By: SNJ Today Staff
CAMDEN, N.J. – Camden County, City and State officials, along with the Camden County Historical Society, unveiled the second of three planned historical markers installed at former slave auction sites in Camden City, on June 17th.
The ceremony was used to pay tribute to the men and women who were transported to the New Jersey shoreline involuntarily, and to reflect on the unjust, ugly institution of slavery in the United States.
“These markers offer a quiet but constant reminder of the dark and inhumane legacy of slave trading along the Delaware River,” Freeholder Carmen Rodriquez said in a press release. “My hope is that when people come face-to-face with the reality that this was a practice which took place in their own backyard that they’ll pause to reflect on slavery’s lasting effect on this county and its people.”
The new marker was installed at the intersection of Delaware Avenue and Federal Street in Camden City. The Camden County Historical Society previously installed its first marker outside of the Walt Whitman Center in Camden in November 2017.
Prominent political and social leaders attended the unveiling to pay tribute to the lives affected by slavery, and to celebrate the contributions of those brought to the United States against their will.
Among the group was New Jersey Secretary of State Tahesha Way, Esq. who talked about the lasting effects of slavery.
“To move our nation forward in healing slavery’s persistent wounds, we have a responsibility to make our racial history visible. This initiative, marking the places where the slave trade occurred within New Jersey, is an important step in recognizing the experiences of enslaved people,” Tahesha said. “As Secretary of State, my office includes the New Jersey Historical Commission, and we are committed to ensuring that these Americans and their stories are included in our shared state history.”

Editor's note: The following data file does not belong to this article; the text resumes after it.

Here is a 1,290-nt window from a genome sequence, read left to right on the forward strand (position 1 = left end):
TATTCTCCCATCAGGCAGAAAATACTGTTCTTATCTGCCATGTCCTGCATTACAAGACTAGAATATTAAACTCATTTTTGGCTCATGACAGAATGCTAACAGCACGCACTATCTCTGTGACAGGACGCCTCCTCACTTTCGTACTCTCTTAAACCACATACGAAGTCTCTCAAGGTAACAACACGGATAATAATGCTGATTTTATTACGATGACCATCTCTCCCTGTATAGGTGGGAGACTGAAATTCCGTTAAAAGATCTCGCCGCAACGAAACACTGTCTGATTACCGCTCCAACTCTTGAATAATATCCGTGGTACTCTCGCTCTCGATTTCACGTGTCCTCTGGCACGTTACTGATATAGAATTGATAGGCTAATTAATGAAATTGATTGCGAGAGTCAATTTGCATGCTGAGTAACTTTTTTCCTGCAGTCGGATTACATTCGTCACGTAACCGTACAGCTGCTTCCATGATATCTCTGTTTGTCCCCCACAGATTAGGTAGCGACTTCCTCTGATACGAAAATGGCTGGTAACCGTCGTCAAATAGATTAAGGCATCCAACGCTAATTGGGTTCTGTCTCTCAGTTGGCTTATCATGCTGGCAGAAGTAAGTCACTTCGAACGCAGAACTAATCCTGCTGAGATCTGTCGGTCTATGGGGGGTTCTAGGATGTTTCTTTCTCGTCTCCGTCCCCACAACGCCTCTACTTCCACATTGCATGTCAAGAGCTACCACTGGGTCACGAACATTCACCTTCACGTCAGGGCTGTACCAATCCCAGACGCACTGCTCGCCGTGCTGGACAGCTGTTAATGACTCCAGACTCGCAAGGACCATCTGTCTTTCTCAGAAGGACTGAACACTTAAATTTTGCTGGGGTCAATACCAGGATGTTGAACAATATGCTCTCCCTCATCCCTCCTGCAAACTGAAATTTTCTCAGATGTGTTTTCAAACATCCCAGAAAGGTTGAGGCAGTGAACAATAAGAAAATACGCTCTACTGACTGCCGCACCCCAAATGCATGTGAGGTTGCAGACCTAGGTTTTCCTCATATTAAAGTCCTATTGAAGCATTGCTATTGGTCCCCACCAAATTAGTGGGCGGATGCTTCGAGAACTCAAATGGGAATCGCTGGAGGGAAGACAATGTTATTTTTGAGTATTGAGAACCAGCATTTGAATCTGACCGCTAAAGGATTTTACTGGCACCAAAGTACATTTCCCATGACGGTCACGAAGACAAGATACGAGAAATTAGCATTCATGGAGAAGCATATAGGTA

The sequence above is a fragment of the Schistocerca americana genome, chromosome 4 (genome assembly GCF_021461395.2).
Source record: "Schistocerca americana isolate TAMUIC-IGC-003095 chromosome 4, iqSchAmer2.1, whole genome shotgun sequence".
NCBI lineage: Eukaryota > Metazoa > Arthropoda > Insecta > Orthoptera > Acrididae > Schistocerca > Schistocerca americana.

Congressman Donald Norcross also spoke about the push for progress that continues each day.
“We must acknowledge past wrongs as the struggle for equality continues. Thanks to the Camden County Historical Society, these markers will highlight a shameful history that must never be repeated,” Congressman Donald Norcross said.
The project is part of a nationwide initiative to post similar markers at sites of slave trade and related activity. When the Camden County Historical Society unveiled the first of its markers, it was the first to do so following the violent clashes between neo-fascists and counter-protestors in Charlottesville, Virginia, which left one American dead.
“History only repeats itself when we allow the events of the past to be forgotten or fabricated,” Rodriquez said. “I hope that in addition to being a way to pay respect to those lives that were ruined by this despicable practice, this program can be an educational opportunity for those young and old who have been misled to believing that the slave trade was a not a systemic wrong wrought across the entire country in its nascent stages.”
The Camden County Historical Society plans to continue to one more historical marker to memorialize the lives and contributions of Africans brought to the United State. The planned site is located adjacent to Cooper Poynt Park.
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